Yudah the name of Messiahís brother is rendered Jude from 'Ioudas in the Greek. Joses, the root name of both his brother and his cousin, is 'Iosetos in the Greek for the cousin and ĎIoseph for the brother (Mat. 13:55 cf. Marshallís Interlinear Greek-English NT) who is obviously named after his father Yoseph, Mariamís husband. These names are disguised in the KJV and all English versions by Trinitarian theology and by Mariolators. Yames or James is actually 'Iakobos from Yacob or Jacob, but is also 'Iakobou according to case and so on. The rendering of Simon his brother and Symeon and Simeon, his cousin and nephew and their descendants, is likewise varied over time and at the same time.
Messiahís mother was Mariam. It was his aunt (Mariamís sister) the wife of Cleophas (Jn. 19:25) that was named Maria. Another variation of the name was Miriam. Maria, wife of Cleopas or Clopas, named her sons 'Iakobos called little Yacob[os] or little James, and Yosetos (Mk. 15:40). These names of Messiahís cousins differed from the names of the brothers of Christ which were 'Iakobos or Jacob[os] (rendered James), 'Ioseph or Joseph, Simon, and 'Ioudas (Judas) or Jude (from Yudah or Judah) (Mat. 13:55). Messiahís sisters are not named. This was the practice of genealogy of the time. We can, however, be fairly sure that one would have carried the name of Mariam and, probably, Elizabeth and, perhaps also, Maria.
The general practice was to name the grandchildren after their grandparents as there was no standard practice of surnames as is the case today. Thus, the names of the wife of Heli and Josephís mother would also be included. The names of Messiahís brothers and sisters and cousins are deliberately obscured in the English versions to promote the illusion of the perpetual virginity of Mariam, wrongly called Mary, in idolatry. This myth is carried on today even by Catholic historians who know better Ė such as Malachi Martin (cf. The Decline and Fall of the Roman Church, pp. 42-44).
The names of the apostles in the English vary even from the Greek. The conventional usage is often necessary to have a comprehensible conversation with the rest of the world. If the actual names of the people in the New Testament were used correctly, virtually all comprehensible biblical conversation with the unconverted world would be difficult Ė if not impossible.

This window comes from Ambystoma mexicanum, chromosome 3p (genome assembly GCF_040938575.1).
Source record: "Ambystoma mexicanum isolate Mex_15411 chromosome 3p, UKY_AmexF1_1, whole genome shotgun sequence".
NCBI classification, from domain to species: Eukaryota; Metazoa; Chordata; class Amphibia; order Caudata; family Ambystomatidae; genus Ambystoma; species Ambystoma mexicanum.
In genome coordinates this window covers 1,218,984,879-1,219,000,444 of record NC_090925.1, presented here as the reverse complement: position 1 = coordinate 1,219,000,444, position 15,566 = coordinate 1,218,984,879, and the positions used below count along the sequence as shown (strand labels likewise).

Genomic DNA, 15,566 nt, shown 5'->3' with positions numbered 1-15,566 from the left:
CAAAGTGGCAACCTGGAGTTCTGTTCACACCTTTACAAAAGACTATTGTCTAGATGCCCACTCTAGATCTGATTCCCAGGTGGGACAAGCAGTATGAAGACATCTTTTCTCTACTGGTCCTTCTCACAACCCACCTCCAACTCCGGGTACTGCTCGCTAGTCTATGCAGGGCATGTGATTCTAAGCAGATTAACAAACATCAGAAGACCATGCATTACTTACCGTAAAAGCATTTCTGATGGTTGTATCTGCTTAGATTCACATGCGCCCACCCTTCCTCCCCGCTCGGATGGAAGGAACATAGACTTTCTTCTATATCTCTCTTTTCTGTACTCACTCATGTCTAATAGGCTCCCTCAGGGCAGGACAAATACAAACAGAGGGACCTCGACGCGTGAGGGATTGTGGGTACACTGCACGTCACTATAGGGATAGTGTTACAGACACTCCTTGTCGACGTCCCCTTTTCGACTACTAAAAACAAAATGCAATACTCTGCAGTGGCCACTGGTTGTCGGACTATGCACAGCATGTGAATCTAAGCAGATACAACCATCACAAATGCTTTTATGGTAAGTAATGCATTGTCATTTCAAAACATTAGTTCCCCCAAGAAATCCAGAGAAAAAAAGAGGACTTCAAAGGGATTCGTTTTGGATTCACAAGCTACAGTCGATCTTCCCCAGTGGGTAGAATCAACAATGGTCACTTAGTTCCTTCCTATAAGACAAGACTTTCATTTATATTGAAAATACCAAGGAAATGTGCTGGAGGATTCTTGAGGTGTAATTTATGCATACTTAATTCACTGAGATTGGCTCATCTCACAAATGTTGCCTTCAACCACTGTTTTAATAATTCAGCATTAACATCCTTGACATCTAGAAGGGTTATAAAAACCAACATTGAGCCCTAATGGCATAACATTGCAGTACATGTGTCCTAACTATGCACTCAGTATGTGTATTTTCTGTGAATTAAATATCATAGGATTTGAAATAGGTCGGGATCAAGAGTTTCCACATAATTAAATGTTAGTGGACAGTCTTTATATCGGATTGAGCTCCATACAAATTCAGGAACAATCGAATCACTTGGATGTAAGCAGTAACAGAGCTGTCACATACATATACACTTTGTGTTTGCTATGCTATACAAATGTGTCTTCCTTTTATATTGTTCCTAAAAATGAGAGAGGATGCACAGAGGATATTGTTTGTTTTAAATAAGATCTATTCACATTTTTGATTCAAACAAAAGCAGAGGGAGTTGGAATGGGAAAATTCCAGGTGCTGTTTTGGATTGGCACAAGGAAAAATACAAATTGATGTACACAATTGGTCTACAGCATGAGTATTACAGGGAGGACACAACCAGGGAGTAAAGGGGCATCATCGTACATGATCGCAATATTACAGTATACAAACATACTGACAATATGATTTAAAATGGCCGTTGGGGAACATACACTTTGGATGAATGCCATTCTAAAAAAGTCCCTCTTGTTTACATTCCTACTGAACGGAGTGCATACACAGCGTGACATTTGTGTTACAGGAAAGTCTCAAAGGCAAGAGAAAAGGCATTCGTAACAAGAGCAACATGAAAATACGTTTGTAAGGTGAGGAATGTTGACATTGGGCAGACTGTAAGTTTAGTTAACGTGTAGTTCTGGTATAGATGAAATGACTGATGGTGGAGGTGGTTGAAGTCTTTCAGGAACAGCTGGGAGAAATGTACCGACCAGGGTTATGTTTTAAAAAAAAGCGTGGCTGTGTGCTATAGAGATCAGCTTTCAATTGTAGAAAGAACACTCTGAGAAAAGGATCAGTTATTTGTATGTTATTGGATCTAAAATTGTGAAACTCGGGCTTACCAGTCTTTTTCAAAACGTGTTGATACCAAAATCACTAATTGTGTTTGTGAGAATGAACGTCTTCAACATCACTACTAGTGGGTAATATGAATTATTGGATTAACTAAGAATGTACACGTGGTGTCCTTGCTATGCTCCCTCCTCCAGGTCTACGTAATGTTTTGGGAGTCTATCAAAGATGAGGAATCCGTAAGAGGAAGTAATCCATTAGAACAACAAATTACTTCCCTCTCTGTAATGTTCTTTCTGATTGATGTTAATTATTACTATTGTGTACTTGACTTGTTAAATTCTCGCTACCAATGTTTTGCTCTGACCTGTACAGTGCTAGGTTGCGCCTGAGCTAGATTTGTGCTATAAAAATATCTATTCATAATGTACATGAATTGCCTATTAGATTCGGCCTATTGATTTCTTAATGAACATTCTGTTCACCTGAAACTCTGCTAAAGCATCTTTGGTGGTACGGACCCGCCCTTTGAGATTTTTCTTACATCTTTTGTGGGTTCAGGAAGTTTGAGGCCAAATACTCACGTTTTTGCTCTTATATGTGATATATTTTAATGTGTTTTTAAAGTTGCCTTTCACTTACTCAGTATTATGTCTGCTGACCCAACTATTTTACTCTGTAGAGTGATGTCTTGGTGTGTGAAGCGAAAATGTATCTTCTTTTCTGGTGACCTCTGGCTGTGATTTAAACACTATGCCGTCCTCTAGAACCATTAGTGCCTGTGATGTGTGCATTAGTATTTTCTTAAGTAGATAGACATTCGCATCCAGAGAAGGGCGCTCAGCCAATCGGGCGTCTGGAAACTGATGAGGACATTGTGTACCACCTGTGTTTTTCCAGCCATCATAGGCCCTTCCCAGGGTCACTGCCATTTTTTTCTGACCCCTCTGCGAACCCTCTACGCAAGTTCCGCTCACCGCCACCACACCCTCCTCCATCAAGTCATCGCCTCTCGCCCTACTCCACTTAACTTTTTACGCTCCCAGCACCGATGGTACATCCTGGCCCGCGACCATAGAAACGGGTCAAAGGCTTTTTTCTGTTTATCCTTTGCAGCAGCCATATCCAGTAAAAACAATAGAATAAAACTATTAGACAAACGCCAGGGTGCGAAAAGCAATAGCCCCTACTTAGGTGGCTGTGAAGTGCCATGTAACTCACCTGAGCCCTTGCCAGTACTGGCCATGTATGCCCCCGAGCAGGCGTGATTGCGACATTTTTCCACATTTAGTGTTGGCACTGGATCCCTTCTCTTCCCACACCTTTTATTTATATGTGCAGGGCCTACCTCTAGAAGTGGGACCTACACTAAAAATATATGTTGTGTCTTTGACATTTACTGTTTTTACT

This brings us to the other myth Ė namely, celibacy of the apostolic church. Most of the apostles were married. It was understood by Clement, and also by Eusebius, that Paul was married and this is attributed to 1Corinthians 9:5 by the NPNF which holds that 1Corinthians 7:8 seems to imply the opposite. The answer might be in the structure of the texts. Certainly, from 1Corinthians 9:5, we know that Peter and the brothers of the Lord were all married and Paul demands the right that they be able to be accompanied by their wives as these and the other apostles also do.
It is thus thought for several centuries that all of the apostles including Paul were married. Also, Judas the brother of Christ was married and had sons.
Christís brothers are Yudas, Yakobos (rendered James), Yoseph and Simon (Mat. 13:55 Marshallís Interlinear; there is also no J in Hebrew). Christís uncle Clopas was also married to Maria, mother of James the Less and Joses. He was also held to be father of Symeon, second bishop of Jerusalem. It is this similarity of names which gives rise to the Catholic claim that Christís brothers were really his cousins. However, the brother of Christ was distinguished as Yakob (James the Just), not Little Yakobos (James the Lesser is the translation) as his cousin was called. The biblical Greek texts makes the distinctions in the names clear.